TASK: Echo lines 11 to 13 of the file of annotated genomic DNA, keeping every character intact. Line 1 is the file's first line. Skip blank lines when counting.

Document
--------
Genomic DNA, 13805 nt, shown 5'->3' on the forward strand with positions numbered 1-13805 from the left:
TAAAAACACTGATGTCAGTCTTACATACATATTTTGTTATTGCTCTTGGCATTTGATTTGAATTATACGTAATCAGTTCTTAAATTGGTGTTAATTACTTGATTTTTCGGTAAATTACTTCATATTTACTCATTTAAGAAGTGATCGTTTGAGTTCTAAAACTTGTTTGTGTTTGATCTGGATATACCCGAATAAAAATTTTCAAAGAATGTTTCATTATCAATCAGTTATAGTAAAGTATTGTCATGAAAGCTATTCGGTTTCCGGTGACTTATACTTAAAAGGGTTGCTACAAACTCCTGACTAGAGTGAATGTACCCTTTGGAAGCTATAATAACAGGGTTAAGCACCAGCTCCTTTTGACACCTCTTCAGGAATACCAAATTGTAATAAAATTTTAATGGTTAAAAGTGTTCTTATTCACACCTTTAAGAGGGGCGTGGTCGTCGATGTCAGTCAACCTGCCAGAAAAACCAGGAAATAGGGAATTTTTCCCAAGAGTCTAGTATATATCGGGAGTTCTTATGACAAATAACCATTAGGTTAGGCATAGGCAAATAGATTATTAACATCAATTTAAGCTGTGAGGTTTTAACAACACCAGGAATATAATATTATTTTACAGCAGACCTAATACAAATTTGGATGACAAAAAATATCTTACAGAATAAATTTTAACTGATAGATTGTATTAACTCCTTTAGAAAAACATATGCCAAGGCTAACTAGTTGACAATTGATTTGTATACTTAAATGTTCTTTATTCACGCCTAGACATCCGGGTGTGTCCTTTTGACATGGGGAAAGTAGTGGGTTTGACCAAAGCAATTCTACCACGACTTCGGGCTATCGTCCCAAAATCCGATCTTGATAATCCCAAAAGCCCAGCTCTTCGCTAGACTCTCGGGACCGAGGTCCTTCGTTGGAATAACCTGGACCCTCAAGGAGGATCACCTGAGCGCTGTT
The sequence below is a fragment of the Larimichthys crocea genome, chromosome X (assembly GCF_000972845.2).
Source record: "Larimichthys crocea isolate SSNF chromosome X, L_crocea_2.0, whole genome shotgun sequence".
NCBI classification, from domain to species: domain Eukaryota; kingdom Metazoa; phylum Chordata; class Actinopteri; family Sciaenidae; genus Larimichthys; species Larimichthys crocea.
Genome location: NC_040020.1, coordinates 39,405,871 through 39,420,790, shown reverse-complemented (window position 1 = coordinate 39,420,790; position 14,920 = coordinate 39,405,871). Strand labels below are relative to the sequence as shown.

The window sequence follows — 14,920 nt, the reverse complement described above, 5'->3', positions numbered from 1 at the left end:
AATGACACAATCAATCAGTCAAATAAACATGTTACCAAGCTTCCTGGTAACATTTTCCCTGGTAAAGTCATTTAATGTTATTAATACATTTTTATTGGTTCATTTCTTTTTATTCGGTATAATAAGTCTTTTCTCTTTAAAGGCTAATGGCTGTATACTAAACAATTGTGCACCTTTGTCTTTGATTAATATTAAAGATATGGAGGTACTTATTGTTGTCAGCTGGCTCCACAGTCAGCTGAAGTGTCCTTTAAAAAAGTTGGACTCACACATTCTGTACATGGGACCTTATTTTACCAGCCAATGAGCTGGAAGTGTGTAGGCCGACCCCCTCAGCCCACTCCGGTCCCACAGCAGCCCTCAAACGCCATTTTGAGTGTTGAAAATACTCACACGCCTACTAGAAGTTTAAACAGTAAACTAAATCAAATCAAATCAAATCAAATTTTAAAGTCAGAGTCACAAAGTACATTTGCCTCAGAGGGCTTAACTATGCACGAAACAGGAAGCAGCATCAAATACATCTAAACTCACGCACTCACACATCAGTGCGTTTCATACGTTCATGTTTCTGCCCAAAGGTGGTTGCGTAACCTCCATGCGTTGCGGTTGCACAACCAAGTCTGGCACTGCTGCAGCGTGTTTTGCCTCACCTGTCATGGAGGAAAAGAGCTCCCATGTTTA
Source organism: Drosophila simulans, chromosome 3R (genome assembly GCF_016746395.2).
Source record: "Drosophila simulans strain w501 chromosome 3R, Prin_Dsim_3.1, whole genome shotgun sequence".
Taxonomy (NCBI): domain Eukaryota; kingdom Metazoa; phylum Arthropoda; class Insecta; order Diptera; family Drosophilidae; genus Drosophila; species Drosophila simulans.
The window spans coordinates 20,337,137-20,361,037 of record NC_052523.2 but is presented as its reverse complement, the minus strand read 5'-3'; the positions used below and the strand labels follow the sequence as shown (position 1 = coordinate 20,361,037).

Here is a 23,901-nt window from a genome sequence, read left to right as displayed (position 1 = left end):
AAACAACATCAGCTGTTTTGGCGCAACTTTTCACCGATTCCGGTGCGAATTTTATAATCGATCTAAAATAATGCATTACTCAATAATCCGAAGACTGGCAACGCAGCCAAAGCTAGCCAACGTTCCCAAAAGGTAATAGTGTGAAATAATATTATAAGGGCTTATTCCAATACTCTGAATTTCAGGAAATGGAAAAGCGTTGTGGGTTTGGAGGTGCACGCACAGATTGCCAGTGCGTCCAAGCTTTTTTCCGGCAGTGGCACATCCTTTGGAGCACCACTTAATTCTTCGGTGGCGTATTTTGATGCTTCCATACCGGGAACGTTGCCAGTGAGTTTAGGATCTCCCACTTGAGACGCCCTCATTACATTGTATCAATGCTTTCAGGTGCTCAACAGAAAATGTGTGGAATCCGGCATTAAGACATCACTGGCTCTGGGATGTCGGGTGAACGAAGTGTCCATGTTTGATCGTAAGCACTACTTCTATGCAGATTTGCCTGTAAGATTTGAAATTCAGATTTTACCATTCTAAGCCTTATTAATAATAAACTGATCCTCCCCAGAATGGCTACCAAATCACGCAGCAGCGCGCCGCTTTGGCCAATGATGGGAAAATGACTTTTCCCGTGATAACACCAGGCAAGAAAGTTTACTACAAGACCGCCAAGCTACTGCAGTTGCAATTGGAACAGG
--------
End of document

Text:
Taxonomy (NCBI): domain Eukaryota; kingdom Metazoa; phylum Arthropoda; class Insecta; order Diptera; family Drosophilidae; genus Drosophila; species Drosophila simulans.
The window spans coordinates 20,337,137-20,361,037 of record NC_052523.2 but is presented as its reverse complement, the minus strand read 5'-3'; the positions used below and the strand labels follow the sequence as shown (position 1 = coordinate 20,361,037).

Here is a 23,901-nt window from a genome sequence, read left to right as displayed (position 1 = left end):